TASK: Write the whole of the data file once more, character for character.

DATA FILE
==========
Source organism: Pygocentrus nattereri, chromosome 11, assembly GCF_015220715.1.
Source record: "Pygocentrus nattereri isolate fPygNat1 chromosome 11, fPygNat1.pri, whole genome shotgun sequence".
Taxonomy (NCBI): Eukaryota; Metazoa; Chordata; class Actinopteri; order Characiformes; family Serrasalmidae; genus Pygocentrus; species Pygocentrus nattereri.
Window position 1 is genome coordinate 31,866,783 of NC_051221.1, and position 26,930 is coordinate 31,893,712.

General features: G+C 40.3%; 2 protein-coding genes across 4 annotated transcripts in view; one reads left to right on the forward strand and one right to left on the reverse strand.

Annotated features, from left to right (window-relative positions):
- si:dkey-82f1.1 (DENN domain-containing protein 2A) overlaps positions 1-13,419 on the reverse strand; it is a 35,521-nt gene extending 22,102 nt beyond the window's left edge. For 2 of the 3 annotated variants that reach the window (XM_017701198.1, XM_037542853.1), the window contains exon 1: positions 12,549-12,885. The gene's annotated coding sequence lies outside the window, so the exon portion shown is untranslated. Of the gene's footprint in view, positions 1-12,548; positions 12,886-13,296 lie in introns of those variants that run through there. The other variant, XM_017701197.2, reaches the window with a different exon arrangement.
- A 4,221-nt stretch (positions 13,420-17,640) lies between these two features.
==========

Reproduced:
Source organism: Pygocentrus nattereri, chromosome 11, assembly GCF_015220715.1.
Source record: "Pygocentrus nattereri isolate fPygNat1 chromosome 11, fPygNat1.pri, whole genome shotgun sequence".
Taxonomy (NCBI): Eukaryota; Metazoa; Chordata; class Actinopteri; order Characiformes; family Serrasalmidae; genus Pygocentrus; species Pygocentrus nattereri.
Window position 1 is genome coordinate 31,866,783 of NC_051221.1, and position 26,930 is coordinate 31,893,712.

General features: G+C 40.3%; 2 protein-coding genes across 4 annotated transcripts in view; one reads left to right on the forward strand and one right to left on the reverse strand.

Annotated features, from left to right (window-relative positions):
- si:dkey-82f1.1 (DENN domain-containing protein 2A) overlaps positions 1-13,419 on the reverse strand; it is a 35,521-nt gene extending 22,102 nt beyond the window's left edge. For 2 of the 3 annotated variants that reach the window (XM_017701198.1, XM_037542853.1), the window contains exon 1: positions 12,549-12,885. The gene's annotated coding sequence lies outside the window, so the exon portion shown is untranslated. Of the gene's footprint in view, positions 1-12,548; positions 12,886-13,296 lie in introns of those variants that run through there. The other variant, XM_017701197.2, reaches the window with a different exon arrangement.
- A 4,221-nt stretch (positions 13,420-17,640) lies between these two features.